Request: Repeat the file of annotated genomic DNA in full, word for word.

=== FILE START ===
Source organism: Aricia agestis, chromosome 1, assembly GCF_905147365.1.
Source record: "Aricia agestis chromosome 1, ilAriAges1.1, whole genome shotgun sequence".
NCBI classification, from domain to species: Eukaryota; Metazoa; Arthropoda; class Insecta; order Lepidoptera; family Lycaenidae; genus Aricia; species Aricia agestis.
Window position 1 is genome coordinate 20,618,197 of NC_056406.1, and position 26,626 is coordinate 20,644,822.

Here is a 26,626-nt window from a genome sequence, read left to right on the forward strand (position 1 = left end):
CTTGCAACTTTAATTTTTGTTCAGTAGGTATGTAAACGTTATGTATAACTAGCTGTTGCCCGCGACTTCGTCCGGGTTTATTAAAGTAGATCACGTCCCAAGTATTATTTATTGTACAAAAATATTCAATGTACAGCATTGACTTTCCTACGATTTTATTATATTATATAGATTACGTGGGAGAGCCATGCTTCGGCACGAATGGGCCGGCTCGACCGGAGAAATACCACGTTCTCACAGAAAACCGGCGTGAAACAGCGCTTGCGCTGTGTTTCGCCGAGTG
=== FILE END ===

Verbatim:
Source organism: Aricia agestis, chromosome 1, assembly GCF_905147365.1.
Source record: "Aricia agestis chromosome 1, ilAriAges1.1, whole genome shotgun sequence".
NCBI classification, from domain to species: Eukaryota; Metazoa; Arthropoda; class Insecta; order Lepidoptera; family Lycaenidae; genus Aricia; species Aricia agestis.
Window position 1 is genome coordinate 20,618,197 of NC_056406.1, and position 26,626 is coordinate 20,644,822.

Here is a 26,626-nt window from a genome sequence, read left to right on the forward strand (position 1 = left end):
CTTGCAACTTTAATTTTTGTTCAGTAGGTATGTAAACGTTATGTATAACTAGCTGTTGCCCGCGACTTCGTCCGGGTTTATTAAAGTAGATCACGTCCCAAGTATTATTTATTGTACAAAAATATTCAATGTACAGCATTGACTTTCCTACGATTTTATTATATTATATAGATTACGTGGGAGAGCCATGCTTCGGCACGAATGGGCCGGCTCGACCGGAGAAATACCACGTTCTCACAGAAAACCGGCGTGAAACAGCGCTTGCGCTGTGTTTCGCCGAGTG